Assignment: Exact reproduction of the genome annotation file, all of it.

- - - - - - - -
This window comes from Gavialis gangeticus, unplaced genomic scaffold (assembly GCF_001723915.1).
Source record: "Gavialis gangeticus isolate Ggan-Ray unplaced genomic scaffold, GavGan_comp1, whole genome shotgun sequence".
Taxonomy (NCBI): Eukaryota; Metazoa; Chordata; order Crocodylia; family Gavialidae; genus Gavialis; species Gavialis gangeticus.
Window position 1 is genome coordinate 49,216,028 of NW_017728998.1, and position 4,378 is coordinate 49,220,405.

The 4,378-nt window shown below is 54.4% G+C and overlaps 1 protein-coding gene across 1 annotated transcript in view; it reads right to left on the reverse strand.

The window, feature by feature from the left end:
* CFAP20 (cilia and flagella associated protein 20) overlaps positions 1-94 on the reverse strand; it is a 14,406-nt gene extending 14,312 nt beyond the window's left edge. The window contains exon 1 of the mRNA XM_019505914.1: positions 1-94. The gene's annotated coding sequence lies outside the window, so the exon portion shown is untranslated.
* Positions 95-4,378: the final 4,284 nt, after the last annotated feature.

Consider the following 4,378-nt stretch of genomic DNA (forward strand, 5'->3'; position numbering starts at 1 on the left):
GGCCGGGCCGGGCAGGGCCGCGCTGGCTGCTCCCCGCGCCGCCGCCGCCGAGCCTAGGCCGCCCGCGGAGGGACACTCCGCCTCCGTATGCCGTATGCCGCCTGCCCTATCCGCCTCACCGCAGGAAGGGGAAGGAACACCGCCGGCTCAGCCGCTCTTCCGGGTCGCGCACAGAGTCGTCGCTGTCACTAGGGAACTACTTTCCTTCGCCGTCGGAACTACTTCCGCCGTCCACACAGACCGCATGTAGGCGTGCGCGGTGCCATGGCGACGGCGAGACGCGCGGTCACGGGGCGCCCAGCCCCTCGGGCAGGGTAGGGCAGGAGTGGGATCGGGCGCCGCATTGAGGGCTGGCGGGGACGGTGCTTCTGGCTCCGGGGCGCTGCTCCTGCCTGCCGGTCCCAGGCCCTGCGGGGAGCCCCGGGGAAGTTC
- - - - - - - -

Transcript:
This window comes from Gavialis gangeticus, unplaced genomic scaffold (assembly GCF_001723915.1).
Source record: "Gavialis gangeticus isolate Ggan-Ray unplaced genomic scaffold, GavGan_comp1, whole genome shotgun sequence".
Taxonomy (NCBI): Eukaryota; Metazoa; Chordata; order Crocodylia; family Gavialidae; genus Gavialis; species Gavialis gangeticus.
Window position 1 is genome coordinate 49,216,028 of NW_017728998.1, and position 4,378 is coordinate 49,220,405.

The 4,378-nt window shown below is 54.4% G+C and overlaps 1 protein-coding gene across 1 annotated transcript in view; it reads right to left on the reverse strand.

The window, feature by feature from the left end:
* CFAP20 (cilia and flagella associated protein 20) overlaps positions 1-94 on the reverse strand; it is a 14,406-nt gene extending 14,312 nt beyond the window's left edge. The window contains exon 1 of the mRNA XM_019505914.1: positions 1-94. The gene's annotated coding sequence lies outside the window, so the exon portion shown is untranslated.
* Positions 95-4,378: the final 4,284 nt, after the last annotated feature.

Consider the following 4,378-nt stretch of genomic DNA (forward strand, 5'->3'; position numbering starts at 1 on the left):
GGCCGGGCCGGGCAGGGCCGCGCTGGCTGCTCCCCGCGCCGCCGCCGCCGAGCCTAGGCCGCCCGCGGAGGGACACTCCGCCTCCGTATGCCGTATGCCGCCTGCCCTATCCGCCTCACCGCAGGAAGGGGAAGGAACACCGCCGGCTCAGCCGCTCTTCCGGGTCGCGCACAGAGTCGTCGCTGTCACTAGGGAACTACTTTCCTTCGCCGTCGGAACTACTTCCGCCGTCCACACAGACCGCATGTAGGCGTGCGCGGTGCCATGGCGACGGCGAGACGCGCGGTCACGGGGCGCCCAGCCCCTCGGGCAGGGTAGGGCAGGAGTGGGATCGGGCGCCGCATTGAGGGCTGGCGGGGACGGTGCTTCTGGCTCCGGGGCGCTGCTCCTGCCTGCCGGTCCCAGGCCCTGCGGGGAGCCCCGGGGAAGTTC